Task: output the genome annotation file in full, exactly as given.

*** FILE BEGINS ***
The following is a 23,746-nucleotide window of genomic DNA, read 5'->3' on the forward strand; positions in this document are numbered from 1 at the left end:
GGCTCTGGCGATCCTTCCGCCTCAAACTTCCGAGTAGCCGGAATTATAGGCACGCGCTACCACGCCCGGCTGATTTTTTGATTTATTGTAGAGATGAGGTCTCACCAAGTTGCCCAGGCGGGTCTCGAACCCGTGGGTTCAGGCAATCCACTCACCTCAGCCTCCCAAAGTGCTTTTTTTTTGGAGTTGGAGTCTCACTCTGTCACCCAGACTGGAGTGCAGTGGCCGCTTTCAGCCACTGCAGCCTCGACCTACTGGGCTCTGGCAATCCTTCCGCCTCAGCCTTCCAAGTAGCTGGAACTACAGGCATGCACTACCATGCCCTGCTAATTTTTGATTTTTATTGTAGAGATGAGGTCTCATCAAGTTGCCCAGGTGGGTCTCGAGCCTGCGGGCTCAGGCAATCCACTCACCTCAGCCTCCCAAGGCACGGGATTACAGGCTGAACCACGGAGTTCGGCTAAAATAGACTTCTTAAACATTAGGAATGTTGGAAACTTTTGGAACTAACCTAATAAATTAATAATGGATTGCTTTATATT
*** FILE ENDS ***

The following is a 23,746-nucleotide window of genomic DNA, read 5'->3' on the forward strand; positions in this document are numbered from 1 at the left end:
GGCTCTGGCGATCCTTCCGCCTCAAACTTCCGAGTAGCCGGAATTATAGGCACGCGCTACCACGCCCGGCTGATTTTTTGATTTATTGTAGAGATGAGGTCTCACCAAGTTGCCCAGGCGGGTCTCGAACCCGTGGGTTCAGGCAATCCACTCACCTCAGCCTCCCAAAGTGCTTTTTTTTTGGAGTTGGAGTCTCACTCTGTCACCCAGACTGGAGTGCAGTGGCCGCTTTCAGCCACTGCAGCCTCGACCTACTGGGCTCTGGCAATCCTTCCGCCTCAGCCTTCCAAGTAGCTGGAACTACAGGCATGCACTACCATGCCCTGCTAATTTTTGATTTTTATTGTAGAGATGAGGTCTCATCAAGTTGCCCAGGTGGGTCTCGAGCCTGCGGGCTCAGGCAATCCACTCACCTCAGCCTCCCAAGGCACGGGATTACAGGCTGAACCACGGAGTTCGGCTAAAATAGACTTCTTAAACATTAGGAATGTTGGAAACTTTTGGAACTAACCTAATAAATTAATAATGGATTGCTTTATATT